Saturday, 1 November 2014

Local Council By-election Results ahead of #GE2015

Some fantastic work done by MiddleEnglander to provide the information below.

There were 34 by-elections during October, one for two seats, with 11 (31%) seats changing hands. The results can be summarised by:

Party  Candidates      Defended         Retained            Gained              Lost                Won         retention rate
Conservative             35          15           12            2          3           14          80%
Labour          29            8             7            2          1             9          88%
Liberal Democrats             19            2             2            2
             4        100%
SNP            2            1             1            1
             2        100%
UKIP          27            2             1            2          1             3          50%
Green          14

Resident Groups *               3            2

Independent **          16            5             1            2          4             3          20%
BNP            1

English Democrat               1

Justice            1          

OMRLP            1

TUSAC            1

Total        150          35              24          11        11           35          69%

* Canvey Island Independent, Derwentside Independent & Llandaff North Independent
** 16 Independents contested 13 wards

Although there were 11 seats that changed hands, just 2 were between the 3 traditional main parties:
- Labour gained a seat from a Conservative in Crawley whilst a Liberal Democrat gained a seat from Labour in York.

Conservatives gained 2 seats for County Councils last contested in May 2013
- regaining Essex, Brightlingsea from UKIP following a resignation on a 4½% swing in a division that had elected a Conservative in 2005 & 2009
- gaining Gloucestershire, Mitcheldean following the death of the Independent councillor who won a new 2013 division in a fairly traditional Conservative area
but lost 3 seats to varying opponents
- Crawley, Southgate to Labour in a 1½% swing since May 2014 in a split ward where the former councillor was a Conservative sitting as UKIP
- Swale, Sheppey Central to UKIP on a 32% swing since 2011 when 3 Conservatives were elected although Sheppey First won in both 2007 & 2008
- Telford & Wrekin, Newport West to an Independent where retiring Conservative won the single member ward in 2007 & 2011 but an Independent in 2003

Labour gained the Crawley, Southgate seat along with
- Durham, Burnopfield & Dipton from Derwentside Independent by 1 vote in a split two member ward where the Labour candidates polled most votes in 2013
but lost York, Westfield to a Liberal Democrat on a swing of 25% in ward where Labour gained all 3 seats in 2011 but late councillor was sitting as a Lib Dem

Liberal Democrats gained the York Westfield seat
- along with Rutland, Whissendime from an Independent elected in a 2008 by-election for the single member ward but now straight fight with a Conservative

SNP regained Argyll & Bute, Oban North & Lorn from an Independent who won the seat in July 2014 but died just 10 days later

UKIP apart from gaining Swale, Sheppy Central but losing Essex, Brightlingsea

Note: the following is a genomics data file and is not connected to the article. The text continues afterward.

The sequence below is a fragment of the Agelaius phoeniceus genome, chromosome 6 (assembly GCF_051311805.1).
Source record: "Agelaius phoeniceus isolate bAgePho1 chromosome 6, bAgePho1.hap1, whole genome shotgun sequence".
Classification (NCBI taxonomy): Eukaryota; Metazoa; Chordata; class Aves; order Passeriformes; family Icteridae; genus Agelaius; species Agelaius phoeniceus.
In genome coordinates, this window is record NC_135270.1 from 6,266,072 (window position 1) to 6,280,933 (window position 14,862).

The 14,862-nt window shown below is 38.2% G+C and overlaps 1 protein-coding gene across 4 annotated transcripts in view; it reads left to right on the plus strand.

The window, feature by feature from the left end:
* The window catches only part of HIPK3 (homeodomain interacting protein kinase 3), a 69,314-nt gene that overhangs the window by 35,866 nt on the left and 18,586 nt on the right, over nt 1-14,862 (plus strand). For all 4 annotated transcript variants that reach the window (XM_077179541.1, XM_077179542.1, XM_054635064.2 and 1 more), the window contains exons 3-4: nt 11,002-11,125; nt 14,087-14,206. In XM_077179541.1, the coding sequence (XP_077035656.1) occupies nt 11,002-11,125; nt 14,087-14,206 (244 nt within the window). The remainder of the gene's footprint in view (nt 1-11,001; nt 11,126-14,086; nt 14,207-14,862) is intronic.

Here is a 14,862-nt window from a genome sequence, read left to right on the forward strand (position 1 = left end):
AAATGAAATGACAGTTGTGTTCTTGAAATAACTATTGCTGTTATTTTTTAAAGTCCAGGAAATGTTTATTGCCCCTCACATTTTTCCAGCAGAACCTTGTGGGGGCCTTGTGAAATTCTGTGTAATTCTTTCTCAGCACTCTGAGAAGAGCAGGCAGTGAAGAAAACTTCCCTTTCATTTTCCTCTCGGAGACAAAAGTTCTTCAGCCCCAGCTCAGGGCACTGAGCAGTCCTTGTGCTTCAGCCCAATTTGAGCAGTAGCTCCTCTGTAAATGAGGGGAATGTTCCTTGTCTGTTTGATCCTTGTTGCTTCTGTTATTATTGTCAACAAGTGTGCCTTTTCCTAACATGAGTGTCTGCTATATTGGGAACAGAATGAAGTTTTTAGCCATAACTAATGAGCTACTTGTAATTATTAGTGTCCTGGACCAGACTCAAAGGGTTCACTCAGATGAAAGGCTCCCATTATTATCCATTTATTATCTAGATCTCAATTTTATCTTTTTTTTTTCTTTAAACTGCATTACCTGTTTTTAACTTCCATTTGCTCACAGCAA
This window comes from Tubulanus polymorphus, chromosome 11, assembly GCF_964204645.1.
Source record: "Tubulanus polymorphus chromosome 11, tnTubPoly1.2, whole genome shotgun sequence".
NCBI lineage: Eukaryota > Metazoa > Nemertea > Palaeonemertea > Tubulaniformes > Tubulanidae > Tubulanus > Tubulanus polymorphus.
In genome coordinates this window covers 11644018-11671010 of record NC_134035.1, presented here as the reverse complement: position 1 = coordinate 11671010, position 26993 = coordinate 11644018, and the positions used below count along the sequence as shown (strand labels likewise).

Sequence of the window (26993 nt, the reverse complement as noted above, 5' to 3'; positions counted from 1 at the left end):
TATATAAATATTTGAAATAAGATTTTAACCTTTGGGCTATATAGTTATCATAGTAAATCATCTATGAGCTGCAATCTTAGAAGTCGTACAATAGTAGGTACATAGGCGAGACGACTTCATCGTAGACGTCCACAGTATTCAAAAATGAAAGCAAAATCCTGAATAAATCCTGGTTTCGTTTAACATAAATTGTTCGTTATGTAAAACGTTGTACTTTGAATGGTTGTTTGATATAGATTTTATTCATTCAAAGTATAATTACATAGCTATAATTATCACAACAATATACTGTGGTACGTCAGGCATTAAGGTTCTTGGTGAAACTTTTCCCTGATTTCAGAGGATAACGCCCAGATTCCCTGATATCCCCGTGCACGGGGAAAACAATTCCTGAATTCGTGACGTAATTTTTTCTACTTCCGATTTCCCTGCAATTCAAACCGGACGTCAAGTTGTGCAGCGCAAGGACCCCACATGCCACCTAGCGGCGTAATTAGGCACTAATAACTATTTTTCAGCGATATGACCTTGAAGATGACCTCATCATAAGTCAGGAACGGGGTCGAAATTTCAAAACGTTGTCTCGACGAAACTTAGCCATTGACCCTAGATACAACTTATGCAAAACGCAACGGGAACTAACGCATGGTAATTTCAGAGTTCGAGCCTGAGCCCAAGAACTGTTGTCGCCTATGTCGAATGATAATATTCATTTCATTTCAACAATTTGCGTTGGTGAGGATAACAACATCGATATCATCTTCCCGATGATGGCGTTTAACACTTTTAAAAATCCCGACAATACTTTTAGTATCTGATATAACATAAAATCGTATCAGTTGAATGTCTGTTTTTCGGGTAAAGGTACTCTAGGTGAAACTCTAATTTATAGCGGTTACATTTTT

- gained South Tyneside, Westoe from a late Independent in a ward Labour won in 2010, 2012 & 2014 but Independents won in other years since 2002

An Independent won in Castle Point, Canvey Island East gaining a seat from a disqualified Canvey Island Independent who had won each year since 2004

There were 98 by-elections for 99 seats during the 5 months June to October 2014 with 36 (36%) changing hand or 34 (34%) excluding 2 Lincolnshire Independent (classed as a Resident Group) gains from Independent.   The results can be summarised by:

Party  Candidates      Defended       Retained        Gained           Lost             Won       retention rate
Conservatives            99         33        22         7       11        29       67%
Labour          87         29        27         8         2        35       93%
Liberal Democrats             59         12          7         7         5        14       58%
SNP            4           3          1         1         2          2       33%
Plaid Cymru               1

UKIP          81           5          1         5         4          6       20%
Green          44           2          1         1         1          2       50%
Resident Groups *             6           2
         3         2          3         0%
Independents **          43         13          4         4         9          8       31%
No Description            3

Blue            1

BNP            2

Christian People's Alliance              1

English Democrats               3

Liberal            1

Mebyon Kernow            2

TUSAC            6

Others ***            4


Total        447         99        63       36       36        99       64%

*   Lincolnshire Independents, Its Our County in Herefordshire, Canvey Island Independent, Derwentside Independent and Llandaff North Independent
** 43 Independents contested 33 seats
*** 1 each for British Democrats, Justice, OMRLP and Patriotic Socialist

The Conservatives contested all the by-elections, Labour 88% and the Liberal Democrats 60% with UKIP contesting 82% and Greens 44%.

Although 36 seats changed hands during the five months, just 10 were between Conservatives, Labour and Liberal Democrats
- Conservatives gained Broadland: Wroxham and Somerset: North Frome from Liberal Democrats
- Labour gained Charnwood: Thurmaston and Crawley: Southgate from the Conservatives and Craven: Skipton West from the Liberal Democrats
- Liberal Democrats gained Cornwall: Illogan, Epping Forest: Hemnall, Guildford: Lovelace and Maidstone: Staplehurst from the Conservatives
   together with York: Westfield from Labour

Conservatives gained 3 County Council divisions from a Liberal Democrat (Somerst), UKIP (Essex) and an Independent (Gloucestershire)
along seats from a Liberal Democrat in Broadland, an Independent in East Cambridgeshire, Green in Kings Lynn & West Norfolk and UKIP in Cornwall
- whilst losing 4 seats to the Liberal Democrats in Cornwall, Epping Forest, Guildford and Maidstone and 2 to Labour in Charnwood and Crawley
   together with 2 to UKIP in Shepway and Swale along with 1 each to Green and Its Our County in Herefordshire and 1 to an Independent in Telford & Wrekin

Labour gain from Conservatives in Charnwood and Crawley, Liberal Democrat in Craven, SNP in South Lanarkshire and UKIP in Merthyr Tydfil and Redditch
together with 1 each from Derwentside Independent and an Independent in Durham
- whilst losing a seat to a Liberal Democrat in York and another to UKIP in Doncaster

Liberal Democrats gain 4 seats from Conservatives in Cornwall, Epping Forest, Guildford and Maidstone and 1 from Labour in York